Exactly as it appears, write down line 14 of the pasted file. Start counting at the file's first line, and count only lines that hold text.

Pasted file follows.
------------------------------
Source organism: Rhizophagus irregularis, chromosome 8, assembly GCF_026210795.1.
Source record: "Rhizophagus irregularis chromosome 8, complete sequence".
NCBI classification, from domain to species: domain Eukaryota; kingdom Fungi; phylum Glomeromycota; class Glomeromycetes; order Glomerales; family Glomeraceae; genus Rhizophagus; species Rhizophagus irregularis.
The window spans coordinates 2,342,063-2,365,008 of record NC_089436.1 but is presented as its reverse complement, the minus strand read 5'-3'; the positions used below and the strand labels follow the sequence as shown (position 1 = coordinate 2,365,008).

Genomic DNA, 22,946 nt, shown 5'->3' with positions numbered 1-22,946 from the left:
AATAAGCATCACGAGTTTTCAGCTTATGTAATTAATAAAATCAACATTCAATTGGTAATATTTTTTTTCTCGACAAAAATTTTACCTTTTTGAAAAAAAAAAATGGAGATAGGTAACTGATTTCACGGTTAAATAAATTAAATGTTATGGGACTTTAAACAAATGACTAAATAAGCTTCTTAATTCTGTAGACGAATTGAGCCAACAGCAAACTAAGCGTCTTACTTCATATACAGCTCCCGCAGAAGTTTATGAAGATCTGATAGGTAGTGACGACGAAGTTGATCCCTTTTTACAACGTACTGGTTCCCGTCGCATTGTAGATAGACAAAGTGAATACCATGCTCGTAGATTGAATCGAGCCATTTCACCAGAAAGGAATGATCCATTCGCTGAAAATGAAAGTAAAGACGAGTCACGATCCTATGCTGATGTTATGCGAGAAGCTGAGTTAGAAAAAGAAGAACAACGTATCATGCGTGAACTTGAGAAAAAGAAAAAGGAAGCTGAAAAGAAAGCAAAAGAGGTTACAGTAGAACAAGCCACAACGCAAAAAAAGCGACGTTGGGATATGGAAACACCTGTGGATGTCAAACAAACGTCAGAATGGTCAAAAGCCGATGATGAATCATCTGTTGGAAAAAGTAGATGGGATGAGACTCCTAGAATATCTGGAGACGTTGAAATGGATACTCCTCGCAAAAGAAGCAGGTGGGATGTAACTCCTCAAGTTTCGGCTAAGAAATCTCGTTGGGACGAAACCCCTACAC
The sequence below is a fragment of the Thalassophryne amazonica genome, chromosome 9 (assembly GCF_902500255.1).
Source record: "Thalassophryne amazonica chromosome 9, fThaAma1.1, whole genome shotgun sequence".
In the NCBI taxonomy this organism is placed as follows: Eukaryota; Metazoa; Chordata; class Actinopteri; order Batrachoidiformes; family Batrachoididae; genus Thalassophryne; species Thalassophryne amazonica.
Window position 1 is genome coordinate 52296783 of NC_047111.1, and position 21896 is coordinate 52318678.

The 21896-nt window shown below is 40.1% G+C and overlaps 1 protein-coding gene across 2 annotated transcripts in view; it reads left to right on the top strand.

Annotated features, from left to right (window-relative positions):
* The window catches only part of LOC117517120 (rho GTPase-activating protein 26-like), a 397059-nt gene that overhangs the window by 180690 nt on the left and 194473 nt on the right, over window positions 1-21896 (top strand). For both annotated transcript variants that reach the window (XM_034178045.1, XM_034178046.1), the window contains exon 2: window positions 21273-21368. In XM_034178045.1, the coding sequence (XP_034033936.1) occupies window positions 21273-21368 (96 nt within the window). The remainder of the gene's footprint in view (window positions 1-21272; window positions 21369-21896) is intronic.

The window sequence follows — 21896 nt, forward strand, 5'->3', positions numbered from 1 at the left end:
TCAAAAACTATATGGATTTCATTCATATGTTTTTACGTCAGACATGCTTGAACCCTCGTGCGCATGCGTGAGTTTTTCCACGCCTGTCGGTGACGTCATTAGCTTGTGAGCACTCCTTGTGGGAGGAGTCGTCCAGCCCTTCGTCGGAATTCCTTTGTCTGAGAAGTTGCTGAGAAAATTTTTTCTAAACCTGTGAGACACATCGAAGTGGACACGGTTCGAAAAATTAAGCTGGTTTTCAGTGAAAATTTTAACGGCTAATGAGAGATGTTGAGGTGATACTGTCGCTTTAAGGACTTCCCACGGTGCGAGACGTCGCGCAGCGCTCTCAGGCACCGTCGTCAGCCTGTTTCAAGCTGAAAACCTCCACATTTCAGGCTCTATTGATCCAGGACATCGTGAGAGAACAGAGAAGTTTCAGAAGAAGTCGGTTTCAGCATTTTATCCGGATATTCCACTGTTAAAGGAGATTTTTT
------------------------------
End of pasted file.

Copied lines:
The window sequence follows — 21896 nt, forward strand, 5'->3', positions numbered from 1 at the left end: